There are, it’s thought, many of these old vines planted in out-of-the-way places in South Africa, and Morgenthal is on a mission to find them.
After the spectacular international success of Sadie’s Old Vine Series wines, launched in 2009, Kruger began hearing both from farmers anxious to offload their grapes, and winemakers trying to find them. She created the Old Vine Project to map out where these vines might be hiding, and recruited André Morgenthal, formerly of Wines of South Africa, and viticulturist Jaco Engelbrecht to find them. The Rupert Foundation is providing seed funding.
Morgenthal says there are an estimated 2,662 ha of vines that are at least 35 years old, and sometimes over 100 years old. So far, around 7% of the total have been identified. “A lot of the grapes are already taken by an Eben Sadie or a Rupert.” Of what’s left, Morgenthal says he thinks a third of it will be “useless – not all old vines make great wines”. And, unfortunately, he thinks another third will be pulled out before the team can get to it.
The problem is that they are mostly low-yielding bush vines that are difficult to prune and pick. “An old vine needs to be treated like an old person, with care and respect,” says Morgenthal. “Pruning is basically sculpting – each old vine has developed its own personality.” Old vines also dislike weeds, and when one dies, it’s hard to plant something in its place. “Old vine vineyards are like old age homes – you have a funeral every week or so. You have to fill the gap.” The problem, he says, is that the old vines take all the food and “bully the new vines”.
And yet for all this hard work, “the farmer doesn’t get enough rand per ton, and it’s not worth it.”
Making it pay
Old vineyards yield between 1.5 to 5 tons per hectare, says Morgenthal, and the grower needs to earn at least R12,000 ($917.00) to R25,000 per ton to be economically viable.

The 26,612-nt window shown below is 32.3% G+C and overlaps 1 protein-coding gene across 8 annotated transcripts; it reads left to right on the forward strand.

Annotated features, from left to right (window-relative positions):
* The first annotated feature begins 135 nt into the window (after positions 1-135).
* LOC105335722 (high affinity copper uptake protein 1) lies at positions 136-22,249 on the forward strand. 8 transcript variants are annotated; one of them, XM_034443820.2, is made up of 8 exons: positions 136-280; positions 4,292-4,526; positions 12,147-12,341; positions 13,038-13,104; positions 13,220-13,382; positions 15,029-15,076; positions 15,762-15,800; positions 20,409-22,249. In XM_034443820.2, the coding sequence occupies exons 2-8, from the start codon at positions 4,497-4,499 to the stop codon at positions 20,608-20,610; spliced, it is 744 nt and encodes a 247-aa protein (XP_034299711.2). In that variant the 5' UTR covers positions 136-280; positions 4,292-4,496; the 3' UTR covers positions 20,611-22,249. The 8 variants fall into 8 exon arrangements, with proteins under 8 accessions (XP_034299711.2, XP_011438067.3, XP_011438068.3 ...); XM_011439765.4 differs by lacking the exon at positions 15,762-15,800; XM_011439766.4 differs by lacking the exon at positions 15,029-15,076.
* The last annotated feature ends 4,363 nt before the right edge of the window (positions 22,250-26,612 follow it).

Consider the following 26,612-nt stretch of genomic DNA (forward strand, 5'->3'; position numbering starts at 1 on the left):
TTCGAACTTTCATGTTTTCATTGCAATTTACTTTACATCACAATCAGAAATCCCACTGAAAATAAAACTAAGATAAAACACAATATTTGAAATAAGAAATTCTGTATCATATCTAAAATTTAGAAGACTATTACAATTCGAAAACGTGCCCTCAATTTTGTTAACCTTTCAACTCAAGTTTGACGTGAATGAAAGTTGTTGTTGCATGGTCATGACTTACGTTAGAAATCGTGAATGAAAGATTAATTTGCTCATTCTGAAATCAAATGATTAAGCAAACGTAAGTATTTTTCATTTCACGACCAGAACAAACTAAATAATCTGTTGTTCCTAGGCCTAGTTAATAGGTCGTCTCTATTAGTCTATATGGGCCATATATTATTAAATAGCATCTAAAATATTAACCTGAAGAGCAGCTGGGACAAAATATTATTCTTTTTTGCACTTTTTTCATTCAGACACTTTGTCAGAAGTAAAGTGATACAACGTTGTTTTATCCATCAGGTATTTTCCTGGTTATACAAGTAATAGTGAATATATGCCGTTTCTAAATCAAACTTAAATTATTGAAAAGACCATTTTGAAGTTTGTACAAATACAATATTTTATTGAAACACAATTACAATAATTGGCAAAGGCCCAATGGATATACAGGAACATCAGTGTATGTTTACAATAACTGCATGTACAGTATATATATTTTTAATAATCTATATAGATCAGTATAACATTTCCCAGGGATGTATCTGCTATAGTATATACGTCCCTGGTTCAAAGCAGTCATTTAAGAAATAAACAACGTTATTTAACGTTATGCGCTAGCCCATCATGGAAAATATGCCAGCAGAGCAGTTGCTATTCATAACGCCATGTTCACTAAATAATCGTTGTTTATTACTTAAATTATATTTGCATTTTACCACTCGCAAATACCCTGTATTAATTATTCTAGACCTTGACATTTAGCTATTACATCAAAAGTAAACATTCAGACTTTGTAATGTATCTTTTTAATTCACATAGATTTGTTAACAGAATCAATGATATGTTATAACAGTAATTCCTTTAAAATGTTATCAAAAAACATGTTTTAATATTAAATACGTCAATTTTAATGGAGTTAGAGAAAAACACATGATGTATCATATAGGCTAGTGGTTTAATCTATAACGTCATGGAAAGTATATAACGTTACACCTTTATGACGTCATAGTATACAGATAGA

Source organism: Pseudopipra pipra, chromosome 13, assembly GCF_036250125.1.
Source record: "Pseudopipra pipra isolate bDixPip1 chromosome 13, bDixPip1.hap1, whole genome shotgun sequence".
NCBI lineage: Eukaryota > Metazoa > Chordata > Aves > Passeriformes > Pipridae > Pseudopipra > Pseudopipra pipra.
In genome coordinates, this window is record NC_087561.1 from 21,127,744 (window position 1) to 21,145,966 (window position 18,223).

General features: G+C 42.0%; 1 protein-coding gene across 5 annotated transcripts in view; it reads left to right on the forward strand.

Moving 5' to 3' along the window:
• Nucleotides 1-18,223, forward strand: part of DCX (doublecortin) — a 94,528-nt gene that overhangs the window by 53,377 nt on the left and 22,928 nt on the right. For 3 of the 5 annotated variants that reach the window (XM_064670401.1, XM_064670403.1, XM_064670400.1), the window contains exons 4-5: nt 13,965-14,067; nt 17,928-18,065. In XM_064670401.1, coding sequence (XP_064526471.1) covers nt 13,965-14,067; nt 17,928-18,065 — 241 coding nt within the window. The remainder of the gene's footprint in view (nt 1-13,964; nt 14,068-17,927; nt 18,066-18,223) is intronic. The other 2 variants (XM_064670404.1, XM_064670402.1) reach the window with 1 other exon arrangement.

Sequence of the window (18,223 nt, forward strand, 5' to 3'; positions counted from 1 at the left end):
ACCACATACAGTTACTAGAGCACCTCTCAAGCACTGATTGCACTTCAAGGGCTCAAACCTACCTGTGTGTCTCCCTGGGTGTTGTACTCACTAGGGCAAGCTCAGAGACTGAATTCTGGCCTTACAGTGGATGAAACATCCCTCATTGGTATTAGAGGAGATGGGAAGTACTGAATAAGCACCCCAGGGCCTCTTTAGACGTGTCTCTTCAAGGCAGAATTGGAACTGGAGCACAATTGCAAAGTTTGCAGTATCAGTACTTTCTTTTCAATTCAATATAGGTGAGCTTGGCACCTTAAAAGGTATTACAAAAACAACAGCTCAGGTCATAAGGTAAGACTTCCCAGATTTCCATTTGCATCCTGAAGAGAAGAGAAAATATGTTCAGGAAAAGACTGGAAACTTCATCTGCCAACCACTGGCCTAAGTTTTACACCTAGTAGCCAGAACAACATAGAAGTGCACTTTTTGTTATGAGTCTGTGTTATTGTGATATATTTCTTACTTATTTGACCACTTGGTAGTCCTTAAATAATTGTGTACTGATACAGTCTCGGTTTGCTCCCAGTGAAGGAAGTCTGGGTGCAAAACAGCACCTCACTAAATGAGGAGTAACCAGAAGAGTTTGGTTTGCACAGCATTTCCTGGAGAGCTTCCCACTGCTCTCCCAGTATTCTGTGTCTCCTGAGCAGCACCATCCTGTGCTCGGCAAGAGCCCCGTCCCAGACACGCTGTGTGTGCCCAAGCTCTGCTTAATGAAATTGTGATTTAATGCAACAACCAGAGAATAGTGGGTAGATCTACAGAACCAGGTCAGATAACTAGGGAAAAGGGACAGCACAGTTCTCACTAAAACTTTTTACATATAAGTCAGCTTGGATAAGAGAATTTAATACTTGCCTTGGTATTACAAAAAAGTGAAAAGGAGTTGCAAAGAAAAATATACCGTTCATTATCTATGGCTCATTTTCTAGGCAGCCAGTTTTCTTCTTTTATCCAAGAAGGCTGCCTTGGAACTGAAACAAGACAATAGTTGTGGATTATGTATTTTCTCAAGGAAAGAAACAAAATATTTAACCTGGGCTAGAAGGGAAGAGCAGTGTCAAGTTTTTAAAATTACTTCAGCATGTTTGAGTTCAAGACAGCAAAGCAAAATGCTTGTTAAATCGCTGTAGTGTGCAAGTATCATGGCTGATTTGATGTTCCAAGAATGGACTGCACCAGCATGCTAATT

But around 80% of the old vines lie within the cooperatives, some of which impose a penalty of up to 15% for selling the grapes elsewhere. “We’re trying to convince the cooperatives or the rock star winemakers to pay more to keep these farmers in business,” says Morgenthal. He says some cooperatives have now reduced the penalty to 5% or even zero, while another has decided to pay more for old vine grapes, to develop its own higher-quality wine.
The Old Vine Project is developing a website, to map out the vines and connect farmers and buyers. Morgenthal has also started a group with winemaker Mike Ratcliffe, called Rootstock. Every month they bring people together for wine talks. In the first month they had an old vine discussion. “One winemaker raised his hand and said, ‘How do I get hold of some?’”
Seeking out old vines is tough work, and so is convincing growers not to pull them out. But Morgenthal is optimistic. “It’s like saving the rhinos – you can work as hard as you can, and you’ll save a few in the end, but not all of them.” Sometimes, it’s really satisfying work. “One farmer told us he can now put his daughter through university because he was put in touch with four winemakers.”
And with that, Morgenthal carefully removes the cork from one of the bottles of Cinsault.